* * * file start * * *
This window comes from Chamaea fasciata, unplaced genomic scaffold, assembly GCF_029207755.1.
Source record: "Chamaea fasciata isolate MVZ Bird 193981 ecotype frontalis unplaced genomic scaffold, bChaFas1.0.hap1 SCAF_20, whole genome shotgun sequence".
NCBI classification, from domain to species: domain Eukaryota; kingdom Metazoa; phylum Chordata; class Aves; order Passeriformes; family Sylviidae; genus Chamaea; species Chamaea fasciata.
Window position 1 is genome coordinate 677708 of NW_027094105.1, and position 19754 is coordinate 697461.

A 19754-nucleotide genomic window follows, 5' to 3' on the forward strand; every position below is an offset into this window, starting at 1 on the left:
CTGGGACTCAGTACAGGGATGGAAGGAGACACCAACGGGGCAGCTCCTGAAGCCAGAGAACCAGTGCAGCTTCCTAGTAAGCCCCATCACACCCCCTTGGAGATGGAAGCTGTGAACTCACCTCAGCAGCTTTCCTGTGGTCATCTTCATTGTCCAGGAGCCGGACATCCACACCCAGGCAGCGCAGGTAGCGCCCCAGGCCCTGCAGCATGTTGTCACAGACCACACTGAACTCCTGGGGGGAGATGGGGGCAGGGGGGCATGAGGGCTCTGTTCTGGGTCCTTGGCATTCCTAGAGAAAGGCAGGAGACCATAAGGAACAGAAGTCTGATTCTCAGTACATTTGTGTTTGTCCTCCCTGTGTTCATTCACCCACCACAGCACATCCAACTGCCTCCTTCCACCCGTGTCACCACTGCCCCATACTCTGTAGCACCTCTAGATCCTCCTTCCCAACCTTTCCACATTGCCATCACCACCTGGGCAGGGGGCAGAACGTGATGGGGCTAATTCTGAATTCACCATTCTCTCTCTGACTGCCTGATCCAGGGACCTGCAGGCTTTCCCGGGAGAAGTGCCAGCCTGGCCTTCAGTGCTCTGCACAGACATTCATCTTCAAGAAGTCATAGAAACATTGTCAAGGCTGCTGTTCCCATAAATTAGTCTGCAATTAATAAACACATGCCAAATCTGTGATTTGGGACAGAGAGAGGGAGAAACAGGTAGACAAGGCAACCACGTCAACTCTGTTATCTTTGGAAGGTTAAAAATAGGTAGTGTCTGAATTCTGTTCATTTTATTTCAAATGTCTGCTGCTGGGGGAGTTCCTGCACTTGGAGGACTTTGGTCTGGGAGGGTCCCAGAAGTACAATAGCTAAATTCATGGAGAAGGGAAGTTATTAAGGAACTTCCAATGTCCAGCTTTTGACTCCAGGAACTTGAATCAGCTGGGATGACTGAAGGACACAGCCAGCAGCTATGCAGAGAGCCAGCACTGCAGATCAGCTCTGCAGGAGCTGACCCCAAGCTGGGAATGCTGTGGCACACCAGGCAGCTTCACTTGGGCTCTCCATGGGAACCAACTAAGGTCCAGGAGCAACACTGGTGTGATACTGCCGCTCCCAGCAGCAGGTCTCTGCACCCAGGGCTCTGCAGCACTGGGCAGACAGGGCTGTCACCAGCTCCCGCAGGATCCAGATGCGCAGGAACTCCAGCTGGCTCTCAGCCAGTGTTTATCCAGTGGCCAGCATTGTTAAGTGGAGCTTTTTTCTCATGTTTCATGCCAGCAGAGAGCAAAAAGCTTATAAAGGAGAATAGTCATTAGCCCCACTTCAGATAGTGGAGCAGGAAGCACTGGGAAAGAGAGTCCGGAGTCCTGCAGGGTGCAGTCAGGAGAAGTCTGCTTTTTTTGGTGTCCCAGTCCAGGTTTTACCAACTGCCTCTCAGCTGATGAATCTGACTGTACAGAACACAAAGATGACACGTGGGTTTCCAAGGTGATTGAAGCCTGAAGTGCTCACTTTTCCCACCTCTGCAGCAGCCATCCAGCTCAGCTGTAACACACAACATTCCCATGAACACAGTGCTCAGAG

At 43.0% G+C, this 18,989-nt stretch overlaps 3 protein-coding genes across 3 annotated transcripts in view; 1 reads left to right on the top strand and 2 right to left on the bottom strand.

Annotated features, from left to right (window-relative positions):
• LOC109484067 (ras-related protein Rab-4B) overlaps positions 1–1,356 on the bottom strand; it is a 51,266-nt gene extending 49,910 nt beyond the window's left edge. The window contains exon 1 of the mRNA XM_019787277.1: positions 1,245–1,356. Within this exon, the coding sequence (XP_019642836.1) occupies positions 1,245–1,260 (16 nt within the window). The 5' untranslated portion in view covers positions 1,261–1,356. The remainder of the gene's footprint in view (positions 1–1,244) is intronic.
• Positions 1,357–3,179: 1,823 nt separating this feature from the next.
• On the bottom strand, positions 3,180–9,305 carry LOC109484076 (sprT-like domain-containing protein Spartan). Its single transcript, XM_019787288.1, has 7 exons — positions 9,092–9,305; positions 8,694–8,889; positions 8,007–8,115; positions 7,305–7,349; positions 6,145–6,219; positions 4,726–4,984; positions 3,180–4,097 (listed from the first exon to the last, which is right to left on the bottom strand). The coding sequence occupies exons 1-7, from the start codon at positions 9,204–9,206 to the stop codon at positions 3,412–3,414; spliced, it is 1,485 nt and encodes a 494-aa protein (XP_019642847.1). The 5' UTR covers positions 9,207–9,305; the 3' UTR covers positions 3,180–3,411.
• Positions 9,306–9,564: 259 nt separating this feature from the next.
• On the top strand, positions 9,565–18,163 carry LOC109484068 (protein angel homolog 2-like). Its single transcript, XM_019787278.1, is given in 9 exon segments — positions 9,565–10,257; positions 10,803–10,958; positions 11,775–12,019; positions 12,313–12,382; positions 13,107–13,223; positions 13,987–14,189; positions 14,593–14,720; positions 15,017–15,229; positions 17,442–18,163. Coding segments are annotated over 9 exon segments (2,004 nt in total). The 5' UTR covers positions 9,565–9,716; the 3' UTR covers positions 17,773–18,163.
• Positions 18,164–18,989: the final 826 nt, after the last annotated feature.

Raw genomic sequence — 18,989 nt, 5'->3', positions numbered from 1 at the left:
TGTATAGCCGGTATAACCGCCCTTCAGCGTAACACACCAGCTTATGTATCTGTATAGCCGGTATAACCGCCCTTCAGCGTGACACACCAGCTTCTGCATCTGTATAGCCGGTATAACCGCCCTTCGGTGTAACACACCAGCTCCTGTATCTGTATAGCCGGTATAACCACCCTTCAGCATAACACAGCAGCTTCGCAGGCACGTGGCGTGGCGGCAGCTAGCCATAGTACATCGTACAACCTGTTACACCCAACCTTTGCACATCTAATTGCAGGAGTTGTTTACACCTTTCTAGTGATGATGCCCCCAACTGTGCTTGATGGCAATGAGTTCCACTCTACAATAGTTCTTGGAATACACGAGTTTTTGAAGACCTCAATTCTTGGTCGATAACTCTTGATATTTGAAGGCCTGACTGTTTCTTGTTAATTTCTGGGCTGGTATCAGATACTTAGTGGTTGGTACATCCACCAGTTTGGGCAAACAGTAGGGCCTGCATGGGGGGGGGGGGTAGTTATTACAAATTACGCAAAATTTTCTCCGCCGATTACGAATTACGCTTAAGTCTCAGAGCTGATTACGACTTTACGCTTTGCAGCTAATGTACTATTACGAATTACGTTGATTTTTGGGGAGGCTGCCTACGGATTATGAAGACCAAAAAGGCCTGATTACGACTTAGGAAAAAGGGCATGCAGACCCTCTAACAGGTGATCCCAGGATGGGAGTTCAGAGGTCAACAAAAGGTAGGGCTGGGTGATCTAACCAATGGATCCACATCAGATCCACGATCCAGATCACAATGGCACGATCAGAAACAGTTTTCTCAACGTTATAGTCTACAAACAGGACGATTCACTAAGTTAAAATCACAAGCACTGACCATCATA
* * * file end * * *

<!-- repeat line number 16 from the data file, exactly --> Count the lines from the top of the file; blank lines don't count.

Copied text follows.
TGTATAGCCGGTATAACCGCCCTTCAGCGTAACACACCAGCTTATGTATCTGTATAGCCGGTATAACCGCCCTTCAGCGTGACACACCAGCTTCTGCATCTGTATAGCCGGTATAACCGCCCTTCGGTGTAACACACCAGCTCCTGTATCTGTATAGCCGGTATAACCACCCTTCAGCATAACACAGCAGCTTCGCAGGCACGTGGCGTGGCGGCAGCTAGCCATAGTACATCGTACAACCTGTTACACCCAACCTTTGCACATCTAATTGCAGGAGTTGTTTACACCTTTCTAGTGATGATGCCCCCAACTGTGCTTGATGGCAATGAGTTCCACTCTACAATAGTTCTTGGAATACACGAGTTTTTGAAGACCTCAATTCTTGGTCGATAACTCTTGATATTTGAAGGCCTGACTGTTTCTTGTTAATTTCTGGGCTGGTATCAGATACTTAGTGGTTGGTACATCCACCAGTTTGGGCAAACAGTAGGGCCTGCATGGGGGGGGGGGGTAGTTATTACAAATTACGCAAAATTTTCTCCGCCGATTACGAATTACGCTTAAGTCTCAGAGCTGATTACGACTTTACGCTTTGCAGCTAATGTACTATTACGAATTACGTTGATTTTTGGGGAGGCTGCCTACGGATTATGAAGACCAAAAAGGCCTGATTACGACTTAGGAAAAAGGGCATGCAGACCCTCTAACAGGTGATCCCAGGATGGGAGTTCAGAGGTCAACAAAAGGTAGGGCTGGGTGATCTAACCAATGGATCCACATCAGATCCACGATCCAGATCACAATGGCACGATCAGAAACAGTTTTCTCAACGTTATAGTCTACAAACAGGACGATTCACTAAGTTAAAATCACAAGCACTGACCATCATA